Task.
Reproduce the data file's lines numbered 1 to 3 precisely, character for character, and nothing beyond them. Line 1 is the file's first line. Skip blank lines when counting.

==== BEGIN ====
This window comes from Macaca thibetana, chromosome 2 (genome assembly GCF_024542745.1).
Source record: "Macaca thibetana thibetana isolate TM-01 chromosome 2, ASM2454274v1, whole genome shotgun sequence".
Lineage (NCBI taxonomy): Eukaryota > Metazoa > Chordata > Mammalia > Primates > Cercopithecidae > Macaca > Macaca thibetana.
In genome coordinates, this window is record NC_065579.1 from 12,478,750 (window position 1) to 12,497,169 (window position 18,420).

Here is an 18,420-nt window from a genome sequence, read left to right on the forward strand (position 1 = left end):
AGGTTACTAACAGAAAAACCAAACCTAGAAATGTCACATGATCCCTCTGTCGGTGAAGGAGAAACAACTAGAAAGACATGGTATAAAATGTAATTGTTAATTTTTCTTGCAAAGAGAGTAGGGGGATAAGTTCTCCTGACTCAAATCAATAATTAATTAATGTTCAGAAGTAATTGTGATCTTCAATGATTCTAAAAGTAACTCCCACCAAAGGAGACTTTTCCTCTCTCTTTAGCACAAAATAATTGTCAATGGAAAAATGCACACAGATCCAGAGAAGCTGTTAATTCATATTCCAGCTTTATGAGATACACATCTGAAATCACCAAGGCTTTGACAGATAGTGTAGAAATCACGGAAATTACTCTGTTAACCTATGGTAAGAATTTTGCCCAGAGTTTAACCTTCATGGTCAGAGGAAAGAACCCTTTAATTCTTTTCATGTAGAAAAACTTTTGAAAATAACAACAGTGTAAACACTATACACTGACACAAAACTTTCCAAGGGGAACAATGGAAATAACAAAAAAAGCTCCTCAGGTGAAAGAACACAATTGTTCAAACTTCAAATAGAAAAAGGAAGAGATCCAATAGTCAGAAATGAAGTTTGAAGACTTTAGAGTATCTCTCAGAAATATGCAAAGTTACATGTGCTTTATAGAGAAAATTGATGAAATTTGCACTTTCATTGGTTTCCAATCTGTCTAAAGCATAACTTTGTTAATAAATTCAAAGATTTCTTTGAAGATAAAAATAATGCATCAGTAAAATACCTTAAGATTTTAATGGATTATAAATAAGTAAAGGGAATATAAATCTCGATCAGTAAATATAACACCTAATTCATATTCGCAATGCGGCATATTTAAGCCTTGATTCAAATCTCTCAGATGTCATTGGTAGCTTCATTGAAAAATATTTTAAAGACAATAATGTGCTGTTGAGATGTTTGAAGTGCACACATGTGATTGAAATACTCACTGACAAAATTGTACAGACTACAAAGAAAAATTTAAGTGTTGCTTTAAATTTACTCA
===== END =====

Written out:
This window comes from Macaca thibetana, chromosome 2 (genome assembly GCF_024542745.1).
Source record: "Macaca thibetana thibetana isolate TM-01 chromosome 2, ASM2454274v1, whole genome shotgun sequence".
Lineage (NCBI taxonomy): Eukaryota > Metazoa > Chordata > Mammalia > Primates > Cercopithecidae > Macaca > Macaca thibetana.